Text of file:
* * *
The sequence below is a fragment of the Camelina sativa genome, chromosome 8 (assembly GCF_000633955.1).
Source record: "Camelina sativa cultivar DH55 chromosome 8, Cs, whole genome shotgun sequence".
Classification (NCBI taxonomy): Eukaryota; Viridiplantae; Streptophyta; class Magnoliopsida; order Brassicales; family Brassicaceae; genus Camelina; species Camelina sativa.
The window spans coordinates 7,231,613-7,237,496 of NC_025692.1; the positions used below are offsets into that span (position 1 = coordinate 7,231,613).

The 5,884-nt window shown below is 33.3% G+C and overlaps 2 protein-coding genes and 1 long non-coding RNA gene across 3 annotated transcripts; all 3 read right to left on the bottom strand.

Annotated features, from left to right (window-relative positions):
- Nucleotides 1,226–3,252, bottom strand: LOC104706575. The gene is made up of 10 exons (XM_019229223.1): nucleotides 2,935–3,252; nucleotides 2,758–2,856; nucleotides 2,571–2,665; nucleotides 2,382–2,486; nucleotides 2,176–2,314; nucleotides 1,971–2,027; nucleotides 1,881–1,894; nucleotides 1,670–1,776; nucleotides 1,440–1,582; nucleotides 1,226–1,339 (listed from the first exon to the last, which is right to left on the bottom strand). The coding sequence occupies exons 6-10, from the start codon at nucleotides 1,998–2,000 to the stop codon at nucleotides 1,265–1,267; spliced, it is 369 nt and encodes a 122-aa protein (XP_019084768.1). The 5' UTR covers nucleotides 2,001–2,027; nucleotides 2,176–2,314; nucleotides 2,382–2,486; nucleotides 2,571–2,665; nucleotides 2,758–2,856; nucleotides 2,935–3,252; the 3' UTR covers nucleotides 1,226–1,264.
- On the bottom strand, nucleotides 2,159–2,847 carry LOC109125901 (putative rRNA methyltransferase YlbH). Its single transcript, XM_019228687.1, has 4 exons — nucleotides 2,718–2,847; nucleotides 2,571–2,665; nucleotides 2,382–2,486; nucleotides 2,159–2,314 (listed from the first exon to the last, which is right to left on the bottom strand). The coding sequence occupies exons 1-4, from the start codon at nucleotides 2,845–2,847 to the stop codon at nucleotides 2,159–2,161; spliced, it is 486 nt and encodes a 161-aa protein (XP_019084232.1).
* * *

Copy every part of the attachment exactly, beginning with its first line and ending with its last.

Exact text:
The sequence below is a fragment of the Camelina sativa genome, chromosome 8 (assembly GCF_000633955.1).
Source record: "Camelina sativa cultivar DH55 chromosome 8, Cs, whole genome shotgun sequence".
Classification (NCBI taxonomy): Eukaryota; Viridiplantae; Streptophyta; class Magnoliopsida; order Brassicales; family Brassicaceae; genus Camelina; species Camelina sativa.
The window spans coordinates 7,231,613-7,237,496 of NC_025692.1; the positions used below are offsets into that span (position 1 = coordinate 7,231,613).

The 5,884-nt window shown below is 33.3% G+C and overlaps 2 protein-coding genes and 1 long non-coding RNA gene across 3 annotated transcripts; all 3 read right to left on the bottom strand.

Annotated features, from left to right (window-relative positions):
- Nucleotides 1,226–3,252, bottom strand: LOC104706575. The gene is made up of 10 exons (XM_019229223.1): nucleotides 2,935–3,252; nucleotides 2,758–2,856; nucleotides 2,571–2,665; nucleotides 2,382–2,486; nucleotides 2,176–2,314; nucleotides 1,971–2,027; nucleotides 1,881–1,894; nucleotides 1,670–1,776; nucleotides 1,440–1,582; nucleotides 1,226–1,339 (listed from the first exon to the last, which is right to left on the bottom strand). The coding sequence occupies exons 6-10, from the start codon at nucleotides 1,998–2,000 to the stop codon at nucleotides 1,265–1,267; spliced, it is 369 nt and encodes a 122-aa protein (XP_019084768.1). The 5' UTR covers nucleotides 2,001–2,027; nucleotides 2,176–2,314; nucleotides 2,382–2,486; nucleotides 2,571–2,665; nucleotides 2,758–2,856; nucleotides 2,935–3,252; the 3' UTR covers nucleotides 1,226–1,264.
- On the bottom strand, nucleotides 2,159–2,847 carry LOC109125901 (putative rRNA methyltransferase YlbH). Its single transcript, XM_019228687.1, has 4 exons — nucleotides 2,718–2,847; nucleotides 2,571–2,665; nucleotides 2,382–2,486; nucleotides 2,159–2,314 (listed from the first exon to the last, which is right to left on the bottom strand). The coding sequence occupies exons 1-4, from the start codon at nucleotides 2,845–2,847 to the stop codon at nucleotides 2,159–2,161; spliced, it is 486 nt and encodes a 161-aa protein (XP_019084232.1).